In one of only three photographs that exist of me before I was 10, I am wearing a red velvet dress with short sleeves and three small pearl buttons, one slightly chipped. It’s a school photograph, and the background is sky blue; the red is deep and slightly faded, maybe a tiny bit Velázquez-y. I have a wry expression, a bit jolly, a bit reserved. I’m six-ish. Life is complicated but not unpleasant.
If I were a dress, I think I would be that dress. It sums up something important about me. It was on the invitation to my 30th birthday with the words “THWACK! Susie hits Thirty.” It was reproduced in a memoir I wrote some years ago, next to a picture of Dorothy relaxing between takes, with Toto, on the set of The Wizard of Oz.
It is one of three important childhood dresses, the other two being a 1950s cotton summer dress printed with pictures of gift-wrapped parcels, and a dark green wool dress with embroidered lazy daisies at the neck that my mother made me to receive my cycling proficiency certificate at Islington town hall.
But the red dress is the main event. It’s dignified. It tries to show a polished front. It tells a story.
So you can imagine my surprise when I went to give a talk at a local girls’ school today and was told by the librarian, who had invited me, that she used to live next door to us when I was small and that my mother had once given her a red velvet dress which I had grown out of, for her own daughter. It had become a firm friend, this hand-me-down. They have a favourite family photograph of her daughter wearing it, she told me.
It was a strange piece of information to receive. Did it make this important, era-defining dress less mine, somehow? Was there a precious doubling evident in this coincidence or was it what Phillip Larkin would have termed a “dilution”? It was a bit like the feeling I had two weeks ago when a woman walked into a party wearing the same dark teal (which reads as navy) shift, printed with white squares (that read as polka dots), as I was wearing. It didn’t feel ideal, but there was nothing to be done but to shrug and grin. (Grug or shrin).
I phoned my mother later on about the red dress, but she did not remember any more details.
“Where did you find that dress anyway?” I asked, with a nose for a good tale.
“I don’t know. In a jumble sale, probably.” She was using the brisk telephone manner of someone who is trying to complete a painting of the last leaves glimpsed from her window before they crisp and blow off the trees, so I did not press her further.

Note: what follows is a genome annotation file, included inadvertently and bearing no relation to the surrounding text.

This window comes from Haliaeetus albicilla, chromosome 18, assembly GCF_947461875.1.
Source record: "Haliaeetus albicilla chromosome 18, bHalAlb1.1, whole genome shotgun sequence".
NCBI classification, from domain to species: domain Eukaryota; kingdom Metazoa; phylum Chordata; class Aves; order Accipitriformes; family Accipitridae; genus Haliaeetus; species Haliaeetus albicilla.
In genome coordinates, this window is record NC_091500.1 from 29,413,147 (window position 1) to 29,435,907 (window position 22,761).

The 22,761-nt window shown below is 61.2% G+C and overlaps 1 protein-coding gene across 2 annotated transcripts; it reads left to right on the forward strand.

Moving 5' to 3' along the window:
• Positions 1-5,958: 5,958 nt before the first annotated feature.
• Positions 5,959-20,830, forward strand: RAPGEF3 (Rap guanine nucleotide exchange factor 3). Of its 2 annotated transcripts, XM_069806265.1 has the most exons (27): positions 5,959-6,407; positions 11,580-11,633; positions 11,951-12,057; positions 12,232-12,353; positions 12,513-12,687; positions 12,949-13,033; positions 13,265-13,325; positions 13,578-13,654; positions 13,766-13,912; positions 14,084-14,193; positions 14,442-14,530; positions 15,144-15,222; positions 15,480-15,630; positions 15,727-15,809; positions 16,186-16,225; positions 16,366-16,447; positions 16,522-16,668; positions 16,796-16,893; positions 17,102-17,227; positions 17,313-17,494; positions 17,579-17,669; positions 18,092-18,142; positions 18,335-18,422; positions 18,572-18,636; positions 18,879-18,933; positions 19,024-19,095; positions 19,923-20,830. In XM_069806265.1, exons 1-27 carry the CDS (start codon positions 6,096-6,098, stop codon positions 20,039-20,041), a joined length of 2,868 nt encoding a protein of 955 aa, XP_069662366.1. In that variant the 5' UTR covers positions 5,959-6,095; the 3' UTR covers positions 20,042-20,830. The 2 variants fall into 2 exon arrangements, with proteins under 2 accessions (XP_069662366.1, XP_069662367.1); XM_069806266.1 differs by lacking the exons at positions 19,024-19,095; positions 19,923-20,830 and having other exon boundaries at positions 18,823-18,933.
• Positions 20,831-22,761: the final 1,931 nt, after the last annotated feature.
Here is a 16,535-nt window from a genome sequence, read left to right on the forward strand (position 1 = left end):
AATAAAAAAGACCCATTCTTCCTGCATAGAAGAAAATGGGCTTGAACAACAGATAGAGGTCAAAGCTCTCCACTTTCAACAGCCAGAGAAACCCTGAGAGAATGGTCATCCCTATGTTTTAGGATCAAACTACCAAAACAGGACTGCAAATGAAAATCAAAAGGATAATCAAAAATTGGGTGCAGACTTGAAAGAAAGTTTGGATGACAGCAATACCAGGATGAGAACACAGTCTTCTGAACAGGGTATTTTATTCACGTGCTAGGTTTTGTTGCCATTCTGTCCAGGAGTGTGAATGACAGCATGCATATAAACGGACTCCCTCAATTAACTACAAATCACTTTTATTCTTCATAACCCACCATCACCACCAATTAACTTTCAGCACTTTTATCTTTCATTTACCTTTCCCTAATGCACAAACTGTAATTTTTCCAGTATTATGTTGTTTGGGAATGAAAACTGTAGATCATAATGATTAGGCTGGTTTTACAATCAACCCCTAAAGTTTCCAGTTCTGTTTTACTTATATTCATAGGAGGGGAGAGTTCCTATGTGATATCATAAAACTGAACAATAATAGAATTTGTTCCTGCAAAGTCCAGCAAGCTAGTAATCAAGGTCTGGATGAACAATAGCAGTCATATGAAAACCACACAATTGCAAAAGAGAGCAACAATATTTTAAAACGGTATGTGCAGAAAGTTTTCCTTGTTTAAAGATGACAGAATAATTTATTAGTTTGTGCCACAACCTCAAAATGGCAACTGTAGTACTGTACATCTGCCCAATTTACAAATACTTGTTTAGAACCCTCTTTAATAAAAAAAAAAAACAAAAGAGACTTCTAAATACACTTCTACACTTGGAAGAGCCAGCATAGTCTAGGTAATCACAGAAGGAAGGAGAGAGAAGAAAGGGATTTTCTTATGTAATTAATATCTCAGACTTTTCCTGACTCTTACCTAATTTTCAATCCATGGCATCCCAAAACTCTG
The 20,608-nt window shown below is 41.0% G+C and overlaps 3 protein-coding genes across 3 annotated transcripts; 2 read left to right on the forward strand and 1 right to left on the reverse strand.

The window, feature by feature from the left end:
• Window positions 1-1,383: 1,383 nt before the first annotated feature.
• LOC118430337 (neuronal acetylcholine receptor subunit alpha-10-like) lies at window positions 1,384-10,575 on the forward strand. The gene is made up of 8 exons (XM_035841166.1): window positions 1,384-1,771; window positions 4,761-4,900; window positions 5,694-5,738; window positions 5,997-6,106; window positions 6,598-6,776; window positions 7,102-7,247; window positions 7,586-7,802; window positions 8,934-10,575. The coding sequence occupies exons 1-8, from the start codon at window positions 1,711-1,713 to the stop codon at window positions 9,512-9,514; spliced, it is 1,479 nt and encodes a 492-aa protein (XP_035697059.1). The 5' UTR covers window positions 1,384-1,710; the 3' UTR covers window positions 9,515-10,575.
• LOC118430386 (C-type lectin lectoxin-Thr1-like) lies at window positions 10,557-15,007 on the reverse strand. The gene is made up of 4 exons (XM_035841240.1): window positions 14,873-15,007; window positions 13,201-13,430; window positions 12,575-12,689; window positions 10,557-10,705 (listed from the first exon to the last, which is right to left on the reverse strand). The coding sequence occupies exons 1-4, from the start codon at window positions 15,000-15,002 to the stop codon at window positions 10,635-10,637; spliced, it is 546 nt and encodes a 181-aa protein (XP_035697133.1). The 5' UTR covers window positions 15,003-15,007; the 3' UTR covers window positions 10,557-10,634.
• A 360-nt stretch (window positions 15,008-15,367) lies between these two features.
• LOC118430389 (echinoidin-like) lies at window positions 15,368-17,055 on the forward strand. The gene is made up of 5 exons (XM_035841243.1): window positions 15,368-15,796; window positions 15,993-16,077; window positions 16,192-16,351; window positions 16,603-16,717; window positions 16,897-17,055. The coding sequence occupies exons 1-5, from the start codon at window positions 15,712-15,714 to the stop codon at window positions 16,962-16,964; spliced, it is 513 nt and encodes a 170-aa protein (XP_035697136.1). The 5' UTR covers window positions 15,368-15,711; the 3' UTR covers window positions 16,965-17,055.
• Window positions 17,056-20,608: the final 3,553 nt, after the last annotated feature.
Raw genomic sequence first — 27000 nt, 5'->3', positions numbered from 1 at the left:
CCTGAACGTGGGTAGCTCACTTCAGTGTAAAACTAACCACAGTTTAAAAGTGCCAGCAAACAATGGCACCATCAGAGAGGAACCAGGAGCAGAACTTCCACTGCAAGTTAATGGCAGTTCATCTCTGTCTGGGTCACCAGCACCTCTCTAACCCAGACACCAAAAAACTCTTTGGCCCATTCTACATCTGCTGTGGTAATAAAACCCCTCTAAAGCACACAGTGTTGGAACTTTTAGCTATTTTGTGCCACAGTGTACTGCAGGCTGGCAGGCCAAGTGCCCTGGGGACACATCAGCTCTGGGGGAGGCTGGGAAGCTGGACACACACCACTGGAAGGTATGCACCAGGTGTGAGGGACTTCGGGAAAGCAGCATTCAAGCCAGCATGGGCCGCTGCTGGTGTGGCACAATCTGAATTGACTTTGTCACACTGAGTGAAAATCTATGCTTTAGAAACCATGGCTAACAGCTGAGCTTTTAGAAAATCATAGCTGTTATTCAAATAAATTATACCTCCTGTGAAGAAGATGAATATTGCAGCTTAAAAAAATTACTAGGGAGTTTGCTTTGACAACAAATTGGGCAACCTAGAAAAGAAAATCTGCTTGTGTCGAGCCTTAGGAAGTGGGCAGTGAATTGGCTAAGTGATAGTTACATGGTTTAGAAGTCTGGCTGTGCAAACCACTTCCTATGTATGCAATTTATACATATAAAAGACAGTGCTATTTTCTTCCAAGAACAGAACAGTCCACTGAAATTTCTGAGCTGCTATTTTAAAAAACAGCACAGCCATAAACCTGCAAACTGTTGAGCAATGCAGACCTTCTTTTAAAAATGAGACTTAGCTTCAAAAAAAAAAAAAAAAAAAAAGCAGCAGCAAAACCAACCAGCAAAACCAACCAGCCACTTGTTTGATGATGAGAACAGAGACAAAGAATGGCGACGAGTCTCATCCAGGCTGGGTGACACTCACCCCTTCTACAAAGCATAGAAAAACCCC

The schoolgirls I talked to were fresh and lovely and engaged. It was only halfway through the event that I realised I was unwittingly sporting 80 per cent of their school uniform: a navy kilted skirt and a navy cardigan. My navy mac was folded neatly over the back of my chair. Add a pale yellow shirt, and might I have almost passed as a sixth former? It was a thrilling thought. “Well, perhaps to someone with severely limited vision,” I answered myself tartly. (Of course, the sixth formers wear their own clothes anyway, just to make the matter utterly clear.)
Perhaps my unconscious uniform matching could be seen as an attempt at courtesy. My godmother often used to take on the accent of the person she was speaking to, very, very, subtly, and this always struck me as the height of politeness. It was considered charming but it was a risky strategy.
I talked to the schoolgirls about my life and my work. We touched on fashion writing, a subject that interested some of them greatly. I said that my thinking about fashion hinged on the fact that I liked my own clothes to communicate quite clearly that anything that has ever gone wrong in my life – well, none of it was my fault.
Later on, I mentioned my early love of the stage and everything to do with it, and how happy I am that a book I wrote some years ago will soon be a play. “You must be in it!’ they said, which went down very well with me.
It was a day of outfits twinned and recreated, for in the evening on the way to a friend’s book launch, still in my uniform, I caused some mirth in the Dover Street Acne store. I went upstairs and tried on a slightly A-line wool knee-length skirt and a matching, single-breasted A-line wool coat. Putting on something so reminiscent of a district nurse in this temple of cool was a strange sensation. The outfit worked well, and I did feel a little stab of delight, so it’s not surprising that it took about a minute for it to sink in that in almost every respect it was exactly the same as the one I was wearing.
“Well, you know what you like,” the assistant said approvingly.
We agreed their coat would be fractionally warmer than the one I had on, being made of a medium-weight felt rather than wool gaberdine, but we both knew we were splitting fashion hairs.
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Vanessa Friedman’s column returns on December 14